Banks take major step to turn climate commitments into action for global agriculture sector

Today at COP26, the World Business Council for Sustainable Development announced the Banking for Impact on Climate in Agriculture (B4ICA) initiative in partnership with EDF, the United Nations Environment Programme Finance Initiative and the Partnership for Carbon Accounting Financials.

Banks representing over 40% of global banking assets have already committed to aligning their portfolios with net zero emissions by 2050.

A major theme of this COP — the international climate change conference — is the urgent need to transition from commitments to action.

Action is needed to protect the agriculture sector from climate change, as farmers around the world are exposed to increasingly volatile weather that threatens global food security and rural livelihoods. At the same time, the sector must reduce its own greenhouse gas emissions, particularly potent methane and nitrous oxide emissions.

Fortunately, farms have the potential to reduce emissions, sequester carbon and build resilience — but farmers need support to make change at the scale and pace required to avoid major losses.

The finance sector must invest in climate-smart agriculture

Agricultural banks provide the capital farmers need to innovate and grow.

Banks can also provide financial tools, programs and other resources to incentivize climate-smart agriculture and support the transition to sustainable food systems. To develop these investment strategies, they need strong scientific and economic information on climate-smart practices and land use changes.

EDF’s agricultural finance research shows several viable pathways to boost climate and economic resilience of farms, banks, supply chains and rural communities. The work of the B4ICA initiative will support the development of such strategies at a global scale.

Why banks are joining forces to understand climate impacts of agricultural portfolios

Quantifying the GHG emissions of agriculture — a globally diverse and land-based sector — is particularly challenging. And, as the adage goes, you can’t manage what you can’t measure.

The B4ICA initiative will enable banks to accurately account for agricultural sector GHG emissions, ultimately supporting banks to collaborate with their farming and agriculture clients to transition to climate-smart solutions.

The Banking for Impact on Climate in Agriculture initiative launched at #COP26 to help banks tackle the challenge of aligning their agriculture portfolios to net zero commitments. Here's what it means, and what's next. Share on X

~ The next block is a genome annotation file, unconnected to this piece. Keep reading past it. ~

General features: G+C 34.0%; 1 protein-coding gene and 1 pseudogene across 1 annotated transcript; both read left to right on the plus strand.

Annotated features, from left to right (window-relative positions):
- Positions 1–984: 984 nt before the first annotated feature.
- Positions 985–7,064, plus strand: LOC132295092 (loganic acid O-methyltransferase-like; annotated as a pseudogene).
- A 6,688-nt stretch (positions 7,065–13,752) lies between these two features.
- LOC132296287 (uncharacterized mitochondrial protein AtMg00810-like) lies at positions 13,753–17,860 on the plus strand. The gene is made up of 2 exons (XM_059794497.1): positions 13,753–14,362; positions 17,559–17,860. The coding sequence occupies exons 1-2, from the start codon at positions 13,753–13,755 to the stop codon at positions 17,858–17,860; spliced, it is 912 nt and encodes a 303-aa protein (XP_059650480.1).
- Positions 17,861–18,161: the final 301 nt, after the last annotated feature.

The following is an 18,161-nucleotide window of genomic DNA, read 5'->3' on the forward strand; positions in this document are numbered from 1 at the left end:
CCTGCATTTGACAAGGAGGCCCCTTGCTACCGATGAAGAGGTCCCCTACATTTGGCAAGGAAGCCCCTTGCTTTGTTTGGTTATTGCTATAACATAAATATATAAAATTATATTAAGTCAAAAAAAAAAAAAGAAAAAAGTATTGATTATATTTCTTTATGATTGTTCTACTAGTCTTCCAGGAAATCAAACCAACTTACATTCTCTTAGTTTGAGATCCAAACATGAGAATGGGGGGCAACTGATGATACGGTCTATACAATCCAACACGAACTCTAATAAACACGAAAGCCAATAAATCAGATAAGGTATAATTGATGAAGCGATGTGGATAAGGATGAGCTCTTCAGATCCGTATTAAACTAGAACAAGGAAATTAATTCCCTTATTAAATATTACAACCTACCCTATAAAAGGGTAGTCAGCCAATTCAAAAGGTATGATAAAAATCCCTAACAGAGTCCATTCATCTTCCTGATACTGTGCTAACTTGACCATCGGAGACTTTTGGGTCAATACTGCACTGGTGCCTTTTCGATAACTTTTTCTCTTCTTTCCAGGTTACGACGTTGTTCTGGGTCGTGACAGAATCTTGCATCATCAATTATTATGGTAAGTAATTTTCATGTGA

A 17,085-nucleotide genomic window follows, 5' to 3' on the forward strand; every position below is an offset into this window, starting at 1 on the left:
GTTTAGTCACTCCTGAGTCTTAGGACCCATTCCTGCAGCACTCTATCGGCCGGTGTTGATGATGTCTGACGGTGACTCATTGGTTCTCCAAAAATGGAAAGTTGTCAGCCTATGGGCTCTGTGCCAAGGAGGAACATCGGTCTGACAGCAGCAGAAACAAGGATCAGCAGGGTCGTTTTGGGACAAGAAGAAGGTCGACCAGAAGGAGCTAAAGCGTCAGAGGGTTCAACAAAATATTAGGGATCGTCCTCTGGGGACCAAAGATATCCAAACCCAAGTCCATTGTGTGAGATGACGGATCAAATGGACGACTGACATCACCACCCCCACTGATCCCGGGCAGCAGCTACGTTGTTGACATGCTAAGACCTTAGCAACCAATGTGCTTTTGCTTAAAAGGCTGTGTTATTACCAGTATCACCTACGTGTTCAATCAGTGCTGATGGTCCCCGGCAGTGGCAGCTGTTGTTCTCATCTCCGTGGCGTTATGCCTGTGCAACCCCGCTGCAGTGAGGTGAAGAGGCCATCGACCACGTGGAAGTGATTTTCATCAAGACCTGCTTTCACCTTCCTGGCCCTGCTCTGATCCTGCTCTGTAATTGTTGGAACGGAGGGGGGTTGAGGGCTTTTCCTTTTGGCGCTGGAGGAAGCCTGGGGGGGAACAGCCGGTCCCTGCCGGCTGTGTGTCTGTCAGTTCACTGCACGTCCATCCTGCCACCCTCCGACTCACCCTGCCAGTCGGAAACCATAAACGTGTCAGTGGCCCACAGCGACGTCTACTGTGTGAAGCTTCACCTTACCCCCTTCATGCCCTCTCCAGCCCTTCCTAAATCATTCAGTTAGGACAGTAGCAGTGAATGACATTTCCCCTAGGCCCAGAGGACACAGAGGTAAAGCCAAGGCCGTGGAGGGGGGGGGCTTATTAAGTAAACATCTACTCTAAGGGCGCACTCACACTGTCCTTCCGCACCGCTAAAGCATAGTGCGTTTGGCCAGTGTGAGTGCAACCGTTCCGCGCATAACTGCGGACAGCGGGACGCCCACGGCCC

Importantly, leading banks including Rabobank, Santander, Wells Fargo and Barclays are participating in the initiative, which also has support from the Wells Fargo Foundation.

This pre-competitive collaboration will ensure that the products of the initiative will be useful for the banks that must employ them.

What’s next?

Moving forward, the B4ICA partners are working to bring more agricultural banks into the initiative. This is essential to our success, as is a focused effort to serve a diverse array of banks and farmers.

For example, in the U.S., national or global banks serve a very small proportion of U.S. farmers — less than 10%. The vast majority of agricultural loans are provided by small regional or community banks and the Farm Credit System of lending cooperatives.

The launch of the B4ICA initiative is an opportunity to engage a broader suite of financial institutions and ensure that the information and tools generated are useful to agricultural lenders of all kinds around the world.

This work must also spur the development of financial tools and programs that are equitable, as many farmers face barriers to access appropriate finance. Climate-smart agricultural solutions must be tailored to the financial needs of individual farmers, with particular care to listen to and support farmers who have experienced discrimination in access to finance or predatory finance.

Banks must act swiftly to translate the work of B4ICA into financial solutions that help the global agriculture sector reduce emissions and build resilience.

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